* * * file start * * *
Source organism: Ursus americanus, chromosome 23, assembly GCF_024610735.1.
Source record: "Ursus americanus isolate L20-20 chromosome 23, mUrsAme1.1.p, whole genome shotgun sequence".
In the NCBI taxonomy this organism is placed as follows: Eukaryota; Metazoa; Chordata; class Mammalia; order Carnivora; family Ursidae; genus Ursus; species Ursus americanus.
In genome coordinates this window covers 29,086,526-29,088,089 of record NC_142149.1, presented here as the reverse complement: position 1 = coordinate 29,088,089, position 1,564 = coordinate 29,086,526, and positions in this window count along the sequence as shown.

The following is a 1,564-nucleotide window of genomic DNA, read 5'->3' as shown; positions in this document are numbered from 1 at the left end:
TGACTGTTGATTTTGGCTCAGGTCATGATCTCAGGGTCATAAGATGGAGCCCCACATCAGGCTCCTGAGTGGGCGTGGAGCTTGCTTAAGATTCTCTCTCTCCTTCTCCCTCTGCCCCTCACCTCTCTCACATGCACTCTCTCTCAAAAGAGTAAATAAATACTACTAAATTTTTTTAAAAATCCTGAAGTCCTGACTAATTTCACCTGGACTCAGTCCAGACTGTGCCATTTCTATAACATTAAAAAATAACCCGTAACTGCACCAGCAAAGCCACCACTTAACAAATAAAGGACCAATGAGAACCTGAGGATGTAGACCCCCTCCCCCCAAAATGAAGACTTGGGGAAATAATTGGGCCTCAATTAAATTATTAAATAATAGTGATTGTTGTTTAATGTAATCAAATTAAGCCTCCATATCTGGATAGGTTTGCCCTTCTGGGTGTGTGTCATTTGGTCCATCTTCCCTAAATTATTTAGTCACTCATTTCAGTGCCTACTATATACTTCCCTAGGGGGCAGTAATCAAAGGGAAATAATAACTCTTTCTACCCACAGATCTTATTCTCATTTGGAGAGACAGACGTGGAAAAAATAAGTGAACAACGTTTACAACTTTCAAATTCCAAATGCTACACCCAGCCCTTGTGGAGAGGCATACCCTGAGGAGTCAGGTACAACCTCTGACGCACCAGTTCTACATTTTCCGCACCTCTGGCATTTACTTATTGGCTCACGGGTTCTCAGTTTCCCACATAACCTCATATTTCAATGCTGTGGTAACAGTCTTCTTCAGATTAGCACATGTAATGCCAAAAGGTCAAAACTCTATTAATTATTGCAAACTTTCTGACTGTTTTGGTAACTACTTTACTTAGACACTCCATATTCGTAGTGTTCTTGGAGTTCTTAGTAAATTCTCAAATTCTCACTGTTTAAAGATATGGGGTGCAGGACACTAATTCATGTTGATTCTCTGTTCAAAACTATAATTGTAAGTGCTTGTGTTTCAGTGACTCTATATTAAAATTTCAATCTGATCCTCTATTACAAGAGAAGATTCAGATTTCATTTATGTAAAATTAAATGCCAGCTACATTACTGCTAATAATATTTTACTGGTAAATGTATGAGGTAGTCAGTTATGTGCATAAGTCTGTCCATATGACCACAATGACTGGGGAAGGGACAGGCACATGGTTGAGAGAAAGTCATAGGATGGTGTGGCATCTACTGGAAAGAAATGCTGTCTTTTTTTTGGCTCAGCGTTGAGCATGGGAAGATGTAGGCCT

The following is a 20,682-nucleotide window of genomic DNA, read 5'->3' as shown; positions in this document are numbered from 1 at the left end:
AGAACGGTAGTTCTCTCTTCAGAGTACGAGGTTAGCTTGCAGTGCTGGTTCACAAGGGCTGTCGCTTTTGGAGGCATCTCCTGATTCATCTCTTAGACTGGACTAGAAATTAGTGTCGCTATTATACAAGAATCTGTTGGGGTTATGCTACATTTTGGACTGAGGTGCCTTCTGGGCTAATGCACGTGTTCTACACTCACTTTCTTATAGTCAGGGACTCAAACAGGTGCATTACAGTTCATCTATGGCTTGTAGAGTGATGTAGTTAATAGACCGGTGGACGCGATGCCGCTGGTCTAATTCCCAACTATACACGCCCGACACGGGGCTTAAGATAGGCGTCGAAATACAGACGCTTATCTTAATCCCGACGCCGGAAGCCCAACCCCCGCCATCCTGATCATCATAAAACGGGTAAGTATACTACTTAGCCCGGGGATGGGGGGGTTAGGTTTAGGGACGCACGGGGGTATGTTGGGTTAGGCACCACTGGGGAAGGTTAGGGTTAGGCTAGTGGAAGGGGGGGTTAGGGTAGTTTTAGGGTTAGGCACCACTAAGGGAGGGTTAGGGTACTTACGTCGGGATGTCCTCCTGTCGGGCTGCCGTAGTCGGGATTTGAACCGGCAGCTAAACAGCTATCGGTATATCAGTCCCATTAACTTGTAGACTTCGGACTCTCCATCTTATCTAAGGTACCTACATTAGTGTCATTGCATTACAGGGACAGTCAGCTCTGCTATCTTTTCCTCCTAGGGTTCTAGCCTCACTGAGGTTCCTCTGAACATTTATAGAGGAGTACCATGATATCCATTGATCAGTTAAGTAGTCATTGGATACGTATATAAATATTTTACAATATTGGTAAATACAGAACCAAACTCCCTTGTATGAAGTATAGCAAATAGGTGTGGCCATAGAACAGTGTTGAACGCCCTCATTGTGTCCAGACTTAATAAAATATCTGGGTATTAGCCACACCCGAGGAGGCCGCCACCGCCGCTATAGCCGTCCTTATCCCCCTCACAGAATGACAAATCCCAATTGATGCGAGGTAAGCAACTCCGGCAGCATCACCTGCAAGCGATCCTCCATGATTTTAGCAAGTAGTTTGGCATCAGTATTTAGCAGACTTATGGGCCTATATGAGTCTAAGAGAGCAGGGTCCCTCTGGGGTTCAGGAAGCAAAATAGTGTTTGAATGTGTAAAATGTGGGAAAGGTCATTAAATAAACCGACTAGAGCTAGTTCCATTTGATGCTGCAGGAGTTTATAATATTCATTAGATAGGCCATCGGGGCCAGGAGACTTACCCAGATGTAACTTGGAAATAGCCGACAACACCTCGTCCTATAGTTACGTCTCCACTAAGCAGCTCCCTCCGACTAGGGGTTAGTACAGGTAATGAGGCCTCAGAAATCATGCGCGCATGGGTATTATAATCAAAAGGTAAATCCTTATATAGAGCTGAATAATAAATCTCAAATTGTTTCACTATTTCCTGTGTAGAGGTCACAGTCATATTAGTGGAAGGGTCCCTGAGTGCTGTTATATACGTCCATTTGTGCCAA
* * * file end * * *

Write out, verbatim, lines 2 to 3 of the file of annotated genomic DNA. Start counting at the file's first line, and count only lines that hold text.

Source record: "Ursus americanus isolate L20-20 chromosome 23, mUrsAme1.1.p, whole genome shotgun sequence".
In the NCBI taxonomy this organism is placed as follows: Eukaryota; Metazoa; Chordata; class Mammalia; order Carnivora; family Ursidae; genus Ursus; species Ursus americanus.